WASHINGTON – President Trump announced Friday that the federal government is waiving school standardized test requirements amid virus disruptions.
This comes as Virginia and many other states were asking for statewide exemptions.
Upon a proper request, the U.S. Department of Education will grant a waiver to any state that is unable to assess its students due to the ongoing national emergency, providing relief from federally mandated testing requirements for this school year.
“Students need to be focused on staying healthy and continuing to learn. Teachers need to be able to focus on remote learning and other adaptations. Neither students nor teachers need to be focused on high-stakes tests during this difficult time. Students are simply too unlikely to be able to perform their best in this environment. Our actions today provide turnkey flexibilities for state and local leaders to focus on the immediate needs of their students and educators without worrying about federal repercussions. I’ve spoken with many local education leaders in the past days, and I’m inspired by their efforts to help their students continue to learn and grow. We’re going to continue to provide every flexibility possible to help make that as simple as possible,” said U.S. Secretary of Education Betsy DeVos.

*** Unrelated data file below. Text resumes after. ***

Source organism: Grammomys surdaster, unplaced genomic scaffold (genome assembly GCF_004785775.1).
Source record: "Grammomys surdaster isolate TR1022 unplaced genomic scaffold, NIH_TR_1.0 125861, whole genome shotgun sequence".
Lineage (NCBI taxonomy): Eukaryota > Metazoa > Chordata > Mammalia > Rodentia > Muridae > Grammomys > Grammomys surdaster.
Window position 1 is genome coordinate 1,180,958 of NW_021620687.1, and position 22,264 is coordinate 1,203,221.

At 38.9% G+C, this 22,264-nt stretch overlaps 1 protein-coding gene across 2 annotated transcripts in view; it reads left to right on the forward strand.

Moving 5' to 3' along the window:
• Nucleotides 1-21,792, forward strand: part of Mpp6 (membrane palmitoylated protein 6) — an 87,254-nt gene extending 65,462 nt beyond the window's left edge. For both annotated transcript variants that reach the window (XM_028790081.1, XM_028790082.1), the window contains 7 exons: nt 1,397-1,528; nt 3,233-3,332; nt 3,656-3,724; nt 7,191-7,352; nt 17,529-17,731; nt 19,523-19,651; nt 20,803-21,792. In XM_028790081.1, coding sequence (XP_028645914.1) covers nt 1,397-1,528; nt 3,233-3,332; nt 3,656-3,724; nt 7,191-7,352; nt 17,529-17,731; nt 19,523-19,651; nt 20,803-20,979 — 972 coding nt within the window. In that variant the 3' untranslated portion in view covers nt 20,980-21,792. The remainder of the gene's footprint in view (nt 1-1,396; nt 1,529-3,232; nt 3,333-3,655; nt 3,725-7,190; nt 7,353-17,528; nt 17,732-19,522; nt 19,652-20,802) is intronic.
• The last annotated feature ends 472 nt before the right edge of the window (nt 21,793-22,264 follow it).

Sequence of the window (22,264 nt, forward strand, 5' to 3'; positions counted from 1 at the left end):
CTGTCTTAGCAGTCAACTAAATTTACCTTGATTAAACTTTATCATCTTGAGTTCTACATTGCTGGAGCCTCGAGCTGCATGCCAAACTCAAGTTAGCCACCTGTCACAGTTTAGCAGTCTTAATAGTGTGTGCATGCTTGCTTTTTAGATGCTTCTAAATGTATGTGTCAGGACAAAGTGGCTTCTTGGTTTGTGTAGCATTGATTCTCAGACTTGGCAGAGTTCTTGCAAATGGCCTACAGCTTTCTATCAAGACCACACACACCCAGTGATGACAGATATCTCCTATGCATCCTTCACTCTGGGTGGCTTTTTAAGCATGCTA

Virginia Superintendent of Public Instruction James Lane announced Tuesday that the Virginia Department of Education needs “maximum flexibility," including relief from federal and state requirements related to testing.
The U.S. Department of Education also says to protect students’ health and safety, a state that deems it necessary should proceed with cancelling its statewide assessments for the 2019-2020 school year. Since student performance, as measured by assessments, is required to be used in statewide accountability systems, any state that receives a one-year waiver may also receive a waiver from the requirement that this testing data be used in the statewide accountability system due to the national emergency.
The Department will continue to speak with state and local leaders to identify any additional needed flexibilities, and it remains in coordination with Congress on expanding the range of flexibilities available to the Department under law.